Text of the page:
Of Brides and Bridges (and Tramways)

Distance: 41.4 miles. Elevation: 3074 ft

During my ride in the Gorges de Daluis, six days ago, I came across the Pont de la Mariée, an impressive bridge that seemed to go nowhere. There was a tunnel on the other side and a further short tunnel I spotted through the trees.

So I planned today’s ride to investigate where that tunnel went. The map indicated that there was a path between the tunnel and the town of Guillaumes.

So I designed a route from Puget Théniers to Guillaumes, the same as I did before, but this time to return via the road/path on the east side of the river, to emerge at the tunnel at the Pont de la Mariée.

The Gorges de Daluis has been covered in that previous post, but a few more photos shouldn’t go amiss. I’ll let the photos tell the story

La Tête de Femme (The woman’s head) stands at the start of the gorges de Daluis. Sometimes referred to as the guardian of the gorge.
Le Pont de la Mariée
Once through the deep part of the gorge, the red rocks come to an end quite abruptly, as the road heads towards Guillaumes. The path on the other side of the river is the way I’ll return

Bridge over le Var at Guillaumes
Looking north
Looking south
Wine press
I couldn’t find out what this is. The bells played a lovely tune

The crests of local villages

On the return, after leaving Guillaumes, I took that path to the east of the river. It was once a tramway. Hence the shape of the tunnels.

At first the surface was metalled. It led to a campsite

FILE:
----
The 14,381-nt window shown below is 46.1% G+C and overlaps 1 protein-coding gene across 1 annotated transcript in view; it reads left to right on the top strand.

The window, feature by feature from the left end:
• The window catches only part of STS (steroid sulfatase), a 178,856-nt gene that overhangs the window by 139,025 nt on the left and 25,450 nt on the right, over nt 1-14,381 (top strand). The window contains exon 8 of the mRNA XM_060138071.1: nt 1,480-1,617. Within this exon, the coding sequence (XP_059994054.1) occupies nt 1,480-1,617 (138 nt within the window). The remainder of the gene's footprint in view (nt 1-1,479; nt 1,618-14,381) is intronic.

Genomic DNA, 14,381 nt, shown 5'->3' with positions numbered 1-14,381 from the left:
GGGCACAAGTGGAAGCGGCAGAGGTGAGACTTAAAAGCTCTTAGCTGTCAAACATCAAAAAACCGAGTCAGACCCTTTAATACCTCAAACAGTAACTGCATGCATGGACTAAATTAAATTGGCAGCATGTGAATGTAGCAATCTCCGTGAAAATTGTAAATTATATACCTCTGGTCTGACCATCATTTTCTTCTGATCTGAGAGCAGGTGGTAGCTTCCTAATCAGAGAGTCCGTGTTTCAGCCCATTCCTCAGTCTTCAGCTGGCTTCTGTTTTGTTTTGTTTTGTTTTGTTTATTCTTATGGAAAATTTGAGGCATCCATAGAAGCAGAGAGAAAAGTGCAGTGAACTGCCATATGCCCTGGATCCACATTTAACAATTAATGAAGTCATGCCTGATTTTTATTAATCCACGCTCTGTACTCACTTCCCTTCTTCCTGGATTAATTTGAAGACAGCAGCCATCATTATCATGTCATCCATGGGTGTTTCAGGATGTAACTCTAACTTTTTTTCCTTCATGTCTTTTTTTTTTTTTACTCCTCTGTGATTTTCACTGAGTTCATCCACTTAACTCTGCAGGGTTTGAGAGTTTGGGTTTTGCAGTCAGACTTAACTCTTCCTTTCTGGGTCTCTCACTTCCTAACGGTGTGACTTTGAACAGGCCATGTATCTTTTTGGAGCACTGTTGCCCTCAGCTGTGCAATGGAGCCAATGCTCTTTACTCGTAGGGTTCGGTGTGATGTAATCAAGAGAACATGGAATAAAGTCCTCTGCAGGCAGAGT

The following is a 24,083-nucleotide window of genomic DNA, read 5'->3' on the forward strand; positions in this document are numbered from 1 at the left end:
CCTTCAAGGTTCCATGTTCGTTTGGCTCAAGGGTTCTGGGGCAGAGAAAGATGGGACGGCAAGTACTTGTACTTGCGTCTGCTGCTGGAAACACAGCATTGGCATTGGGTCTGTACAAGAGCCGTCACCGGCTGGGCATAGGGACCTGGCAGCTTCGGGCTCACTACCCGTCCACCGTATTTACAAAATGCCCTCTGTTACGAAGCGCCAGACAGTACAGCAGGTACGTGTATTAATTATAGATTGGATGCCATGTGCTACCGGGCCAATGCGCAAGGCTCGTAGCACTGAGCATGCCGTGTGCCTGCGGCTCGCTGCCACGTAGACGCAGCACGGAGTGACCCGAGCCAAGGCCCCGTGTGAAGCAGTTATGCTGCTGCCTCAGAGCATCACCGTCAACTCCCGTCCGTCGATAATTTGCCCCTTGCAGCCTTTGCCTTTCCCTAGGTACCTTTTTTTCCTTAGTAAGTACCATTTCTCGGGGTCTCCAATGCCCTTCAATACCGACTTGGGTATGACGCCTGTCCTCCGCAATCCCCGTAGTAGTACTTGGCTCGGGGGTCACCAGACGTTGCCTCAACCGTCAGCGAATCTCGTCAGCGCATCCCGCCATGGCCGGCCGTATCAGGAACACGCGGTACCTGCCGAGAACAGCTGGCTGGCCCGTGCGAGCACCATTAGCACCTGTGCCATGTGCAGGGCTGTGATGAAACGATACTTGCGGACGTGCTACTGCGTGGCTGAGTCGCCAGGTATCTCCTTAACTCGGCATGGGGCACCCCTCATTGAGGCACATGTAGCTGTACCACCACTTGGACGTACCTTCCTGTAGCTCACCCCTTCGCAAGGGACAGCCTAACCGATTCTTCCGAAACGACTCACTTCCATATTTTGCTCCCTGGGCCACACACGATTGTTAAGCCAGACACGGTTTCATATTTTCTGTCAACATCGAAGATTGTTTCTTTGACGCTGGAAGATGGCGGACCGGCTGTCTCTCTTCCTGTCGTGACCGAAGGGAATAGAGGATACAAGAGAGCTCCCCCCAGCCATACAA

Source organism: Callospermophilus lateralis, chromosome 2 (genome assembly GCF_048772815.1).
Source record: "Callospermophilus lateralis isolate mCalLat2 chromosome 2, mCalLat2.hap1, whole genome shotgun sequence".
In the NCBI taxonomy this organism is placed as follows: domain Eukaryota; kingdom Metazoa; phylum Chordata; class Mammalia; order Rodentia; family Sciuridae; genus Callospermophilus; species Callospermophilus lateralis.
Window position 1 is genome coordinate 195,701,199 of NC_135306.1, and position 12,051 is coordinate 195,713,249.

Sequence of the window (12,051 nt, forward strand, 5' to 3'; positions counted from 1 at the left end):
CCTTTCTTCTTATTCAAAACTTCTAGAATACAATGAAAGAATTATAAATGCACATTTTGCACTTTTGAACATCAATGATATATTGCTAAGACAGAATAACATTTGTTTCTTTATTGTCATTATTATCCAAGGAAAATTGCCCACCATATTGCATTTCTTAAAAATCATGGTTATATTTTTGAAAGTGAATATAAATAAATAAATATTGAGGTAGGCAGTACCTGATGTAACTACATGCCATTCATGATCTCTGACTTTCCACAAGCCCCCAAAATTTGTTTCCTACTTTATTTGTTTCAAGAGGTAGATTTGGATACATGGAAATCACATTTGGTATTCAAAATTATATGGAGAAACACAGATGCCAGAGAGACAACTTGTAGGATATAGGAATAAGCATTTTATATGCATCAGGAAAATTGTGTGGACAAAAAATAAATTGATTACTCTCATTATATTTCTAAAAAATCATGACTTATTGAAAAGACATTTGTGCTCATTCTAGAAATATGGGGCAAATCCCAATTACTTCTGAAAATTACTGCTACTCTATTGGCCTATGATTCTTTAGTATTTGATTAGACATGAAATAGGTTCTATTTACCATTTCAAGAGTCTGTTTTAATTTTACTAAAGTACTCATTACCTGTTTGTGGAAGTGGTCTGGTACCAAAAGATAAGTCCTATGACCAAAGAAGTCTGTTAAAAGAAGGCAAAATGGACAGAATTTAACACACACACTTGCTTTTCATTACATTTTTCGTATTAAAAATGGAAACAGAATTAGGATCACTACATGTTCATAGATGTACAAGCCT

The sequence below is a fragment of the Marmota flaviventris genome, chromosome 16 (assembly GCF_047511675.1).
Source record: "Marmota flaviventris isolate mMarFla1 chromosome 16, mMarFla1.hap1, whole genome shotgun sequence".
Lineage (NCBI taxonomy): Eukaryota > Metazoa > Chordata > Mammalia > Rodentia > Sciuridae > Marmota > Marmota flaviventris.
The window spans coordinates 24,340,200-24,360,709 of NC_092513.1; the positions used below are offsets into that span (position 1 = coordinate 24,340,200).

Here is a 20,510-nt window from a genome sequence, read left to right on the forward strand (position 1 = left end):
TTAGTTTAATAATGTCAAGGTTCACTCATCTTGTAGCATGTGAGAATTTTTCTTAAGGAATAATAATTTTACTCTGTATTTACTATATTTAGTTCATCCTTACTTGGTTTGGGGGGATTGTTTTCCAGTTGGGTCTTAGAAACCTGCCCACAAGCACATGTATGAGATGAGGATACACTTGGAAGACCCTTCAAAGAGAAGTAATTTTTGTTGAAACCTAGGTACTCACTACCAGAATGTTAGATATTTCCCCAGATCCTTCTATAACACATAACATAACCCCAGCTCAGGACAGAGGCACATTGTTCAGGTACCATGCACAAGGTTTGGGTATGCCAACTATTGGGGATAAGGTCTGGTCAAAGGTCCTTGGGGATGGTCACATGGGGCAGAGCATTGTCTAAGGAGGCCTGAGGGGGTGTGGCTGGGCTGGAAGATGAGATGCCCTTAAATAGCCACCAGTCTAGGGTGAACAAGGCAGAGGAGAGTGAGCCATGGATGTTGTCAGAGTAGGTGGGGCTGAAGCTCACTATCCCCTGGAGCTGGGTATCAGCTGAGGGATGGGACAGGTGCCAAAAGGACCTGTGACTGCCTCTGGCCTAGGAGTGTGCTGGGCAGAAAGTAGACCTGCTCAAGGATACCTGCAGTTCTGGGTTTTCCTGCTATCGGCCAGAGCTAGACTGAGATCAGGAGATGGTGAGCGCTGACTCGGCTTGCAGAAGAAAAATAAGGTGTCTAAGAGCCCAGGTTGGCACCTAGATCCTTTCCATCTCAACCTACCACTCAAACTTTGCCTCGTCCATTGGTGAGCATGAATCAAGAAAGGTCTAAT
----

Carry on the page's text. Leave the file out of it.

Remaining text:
Then it became a sort of cinder path, with some deep patches that were a bit tricky to ride through
The last tunnel emerged onto le Pont de la Mariée
At the top of the arch you can still see the brackets that supported the catenary wires that provided electricity to the trams

So that was another bit of exploration for me. The bridge was built for the tramway that ran the length of this valley from pont de Gueydan to Guillaumes, built in the 1920s. It followed the path I’d just taken, and then once over the bridge it had tracks in the road for the rest of the journey to pont de Gueydan. The tramway was only in use for six years!

I rode back along the same road I came on, alongside le Var, the road the tramway used to use.

Heading out of the gorge towards Pont-de-Gueydan

Once over the Pont-de-Gueydan, and then the Pont Noir, I once again saw these odd structures

I have since learned that they are indeed designed to channel water (and rocks). They were built to protect the road and rail from getting flooded. They are sometimes known as the Elephants of Cornillons, because of their massive size and the water they pour into the Var during melting snow or strong thunderstorms. They were partially rebuilt in 1994 after a flood. And in 2004 the arch spanning the road was enlarged.

If it were not for the internet, I would have found out nothing more about them.

Here are some links to articles that helped me learn a lot more about what I’d seen on this ride:

Les Élephants des Cornillons
Detailed description and history of the gallery aqueducts with photos. In French – right-click on page to translate.

Tramway from Le Pont de Gueydan to Guillaumes
Thoroughly researched, illustrated and impressively detailed article about the history of the tramway, and also the geology of the area. Surely the most complete reference to the subject on the internet! In English

La Légende du Pont de la Mariée
History behind the story of the newly-wed bride who fell(?) 80 m to her death from what is now known as the Bride’s Bridge (le pont de la Mariée). In French – right-click on page to translate.


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